Why The Lockheed L-1011 Had Toilets In A Circular Pattern

It’s been nearly five decades since the Lockheed L-1011 TriStar entered service. Operators such as TWA praised the aircraft as one of the safest in the world, while powerhouses such as Delta Air Lines were also massive fans. Those flying on the plane following its introduction in the 1970s would have noticed that there was a curved row of lavatories at the back of the widebody trijet.

Lockheed L-1011 TriStar
In total, 250 L-1011 units were produced between 1968 and 1984. Photo: Getty Images

Cabin creativity

The Lockheed L-1011 came with numerous cabin innovations. For example, it had full-sized hideaway closets for jackets, glare-resistant windows, and even a below-deck galley. Inflight meals made their way up to the main cabin via a pair of elevators.

Customers loved flying on the plane due to its unique features, such as extra-wide aisles and overhead bins. They would have also appreciated the distinct engine configuration that reduced sound in the passenger cabin.

Eastern, which debuted the plane, dubbed it the Whisperliner due to its quiet takeoffs. While the main cabin may have been all peace and quiet, the same can’t necessarily be said about the rear.

Lockheed L-1011 TriStar Mockup Interior
The L-1011 was introduced on passenger services on April 26th, 1972. Photo: Getty Images

At the back

The aircraft had lavatories at the back wrapped around the plane’s rear bulkhead. Airline Secrets Exposed highlights that the WCs were found right under the intake to the aircraft’s number two engine. The noise was significantly loud and the sucking sound was notably disrupting.

Airlines placing their lavatories in this configuration would allow them to fit more up to five units at the back of the aircraft. Some of the L-1011’s predecessors and counterparts such as the DC-8 had similar settings. Many widebodies feature only up to four washrooms at the rear. The galleys on the L-1011 were underfloor. Therefore, the space may not have been needed on the main deck for this area.

This formation was commented on even back when it was in service. Rubenerd notes that this semicircular arrangement was dubbed Cannery Row by Lockheed workers.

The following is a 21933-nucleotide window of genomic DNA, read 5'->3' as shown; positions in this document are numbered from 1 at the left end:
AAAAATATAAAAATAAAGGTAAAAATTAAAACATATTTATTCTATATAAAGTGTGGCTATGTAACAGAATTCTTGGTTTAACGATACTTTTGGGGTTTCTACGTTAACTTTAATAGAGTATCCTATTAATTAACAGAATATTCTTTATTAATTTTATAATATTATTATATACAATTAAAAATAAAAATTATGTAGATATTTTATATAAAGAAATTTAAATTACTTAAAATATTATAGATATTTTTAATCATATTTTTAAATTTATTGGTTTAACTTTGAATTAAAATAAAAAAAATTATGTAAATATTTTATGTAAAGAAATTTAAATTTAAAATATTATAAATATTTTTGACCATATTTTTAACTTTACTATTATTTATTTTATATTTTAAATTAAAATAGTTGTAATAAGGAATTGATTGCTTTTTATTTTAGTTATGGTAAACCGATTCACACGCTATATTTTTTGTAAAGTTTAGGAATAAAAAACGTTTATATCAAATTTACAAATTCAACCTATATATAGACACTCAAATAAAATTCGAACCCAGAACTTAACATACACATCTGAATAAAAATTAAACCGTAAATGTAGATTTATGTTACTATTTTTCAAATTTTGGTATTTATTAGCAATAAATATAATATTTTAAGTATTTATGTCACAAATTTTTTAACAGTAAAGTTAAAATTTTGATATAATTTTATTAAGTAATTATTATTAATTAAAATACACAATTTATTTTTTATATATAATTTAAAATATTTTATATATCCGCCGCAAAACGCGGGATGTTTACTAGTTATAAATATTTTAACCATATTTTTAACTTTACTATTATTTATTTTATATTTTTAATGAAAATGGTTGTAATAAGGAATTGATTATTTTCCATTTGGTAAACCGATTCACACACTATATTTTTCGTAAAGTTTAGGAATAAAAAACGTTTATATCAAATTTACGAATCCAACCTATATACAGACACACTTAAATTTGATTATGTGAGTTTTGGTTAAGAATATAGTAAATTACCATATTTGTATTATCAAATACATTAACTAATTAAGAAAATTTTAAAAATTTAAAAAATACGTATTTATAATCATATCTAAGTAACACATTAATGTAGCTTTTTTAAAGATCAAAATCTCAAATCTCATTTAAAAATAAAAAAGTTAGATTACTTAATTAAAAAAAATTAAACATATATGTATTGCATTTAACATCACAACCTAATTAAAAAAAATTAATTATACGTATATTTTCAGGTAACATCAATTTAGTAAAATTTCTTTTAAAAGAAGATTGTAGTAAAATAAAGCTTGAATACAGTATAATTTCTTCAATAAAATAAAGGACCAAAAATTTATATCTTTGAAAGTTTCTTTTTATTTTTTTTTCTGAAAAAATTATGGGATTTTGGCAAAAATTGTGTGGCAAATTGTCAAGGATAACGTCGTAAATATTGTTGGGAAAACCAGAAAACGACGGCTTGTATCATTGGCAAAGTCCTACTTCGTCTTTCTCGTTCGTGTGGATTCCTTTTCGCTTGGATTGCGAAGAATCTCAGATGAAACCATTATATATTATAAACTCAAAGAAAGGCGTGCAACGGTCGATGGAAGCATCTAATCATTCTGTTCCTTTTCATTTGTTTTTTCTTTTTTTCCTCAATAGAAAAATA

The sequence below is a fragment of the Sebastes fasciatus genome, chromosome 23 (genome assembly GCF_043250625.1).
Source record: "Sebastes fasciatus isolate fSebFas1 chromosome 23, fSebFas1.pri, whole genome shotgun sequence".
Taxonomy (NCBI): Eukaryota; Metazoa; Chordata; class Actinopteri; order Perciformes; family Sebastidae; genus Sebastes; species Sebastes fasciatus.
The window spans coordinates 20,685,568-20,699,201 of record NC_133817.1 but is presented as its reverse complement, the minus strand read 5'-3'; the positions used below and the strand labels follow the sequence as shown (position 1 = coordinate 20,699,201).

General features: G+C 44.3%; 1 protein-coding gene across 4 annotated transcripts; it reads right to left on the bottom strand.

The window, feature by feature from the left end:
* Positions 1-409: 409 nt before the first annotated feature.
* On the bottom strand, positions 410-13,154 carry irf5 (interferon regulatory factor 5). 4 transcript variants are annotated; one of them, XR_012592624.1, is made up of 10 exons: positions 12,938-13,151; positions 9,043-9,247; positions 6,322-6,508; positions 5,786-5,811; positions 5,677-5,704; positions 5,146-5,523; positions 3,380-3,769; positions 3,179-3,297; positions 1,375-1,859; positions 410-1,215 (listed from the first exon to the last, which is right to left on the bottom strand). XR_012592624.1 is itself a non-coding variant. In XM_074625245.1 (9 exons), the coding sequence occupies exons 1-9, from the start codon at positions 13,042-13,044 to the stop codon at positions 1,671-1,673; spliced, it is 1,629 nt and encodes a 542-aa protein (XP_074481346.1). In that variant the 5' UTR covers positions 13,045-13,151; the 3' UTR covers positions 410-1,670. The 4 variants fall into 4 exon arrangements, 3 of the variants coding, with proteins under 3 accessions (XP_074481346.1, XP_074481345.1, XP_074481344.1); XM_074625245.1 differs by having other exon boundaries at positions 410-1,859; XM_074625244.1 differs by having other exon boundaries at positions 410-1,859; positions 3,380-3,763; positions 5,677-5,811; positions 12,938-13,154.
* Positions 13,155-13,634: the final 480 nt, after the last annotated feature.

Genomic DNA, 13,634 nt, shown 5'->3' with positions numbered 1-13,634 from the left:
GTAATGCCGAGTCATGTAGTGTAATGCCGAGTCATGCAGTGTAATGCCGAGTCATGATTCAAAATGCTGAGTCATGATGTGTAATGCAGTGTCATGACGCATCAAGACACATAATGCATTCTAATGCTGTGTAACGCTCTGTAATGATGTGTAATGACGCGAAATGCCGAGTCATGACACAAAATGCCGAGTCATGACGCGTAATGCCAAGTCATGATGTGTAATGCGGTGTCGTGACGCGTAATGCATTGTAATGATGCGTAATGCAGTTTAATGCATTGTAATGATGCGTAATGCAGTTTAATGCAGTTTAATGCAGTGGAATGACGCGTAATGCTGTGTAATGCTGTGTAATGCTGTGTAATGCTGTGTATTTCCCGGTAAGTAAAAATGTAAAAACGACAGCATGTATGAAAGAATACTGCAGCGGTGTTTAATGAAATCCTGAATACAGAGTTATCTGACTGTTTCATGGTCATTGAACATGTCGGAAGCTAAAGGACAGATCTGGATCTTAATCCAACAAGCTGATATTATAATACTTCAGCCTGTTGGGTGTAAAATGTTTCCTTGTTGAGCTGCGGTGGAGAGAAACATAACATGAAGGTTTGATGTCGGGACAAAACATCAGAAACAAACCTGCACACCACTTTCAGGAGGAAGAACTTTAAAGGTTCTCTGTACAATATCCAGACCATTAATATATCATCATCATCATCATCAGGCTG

Boeing 757 and Lockheed L1011 Tristar queue on taxiway with Embraer EMB-120 Brasilia taking-off behind at dusk
The last three major airlines to operate the L-1011 were Brussels Airlines through a codeshare with Hewa Bora Airways, Lloyd Aereo Boliviano, and Thai Sky Airlines. Photo: Getty Images

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Different setups

Altogether, we’ve become largely accustomed to the standard toilet configurations on passenger jet aircraft built by the likes of Airbus and Boeing. However, even these productions can have unique lavatory locations.

For instance, Lufthansa’s A340-600 has downstairs toilets. Passengers wanting to head to the washroom can take a trip down a flight of steps to the plane’s cargo hold.

One thing that correlates between the toilets pictured in Airline Secrets Exposed’s Facebook post and those found on modern aircraft is the lack of space. It’s always a tight squeeze when popping to the loo onboard. However, this aspect may soon change as the likes of AirGo are drawing up concepts to offer more space in the bathroom and make it more accessible for wheelchair users without reducing passenger capacity on the plane.

What are your thoughts about the Lockheed L-1011 TriStar and its features? Did you fly on the plane when it was in commercial service, if so, did you notice this lavatory configuration? Let us know what you think of the aircraft and its innovations in the comment section.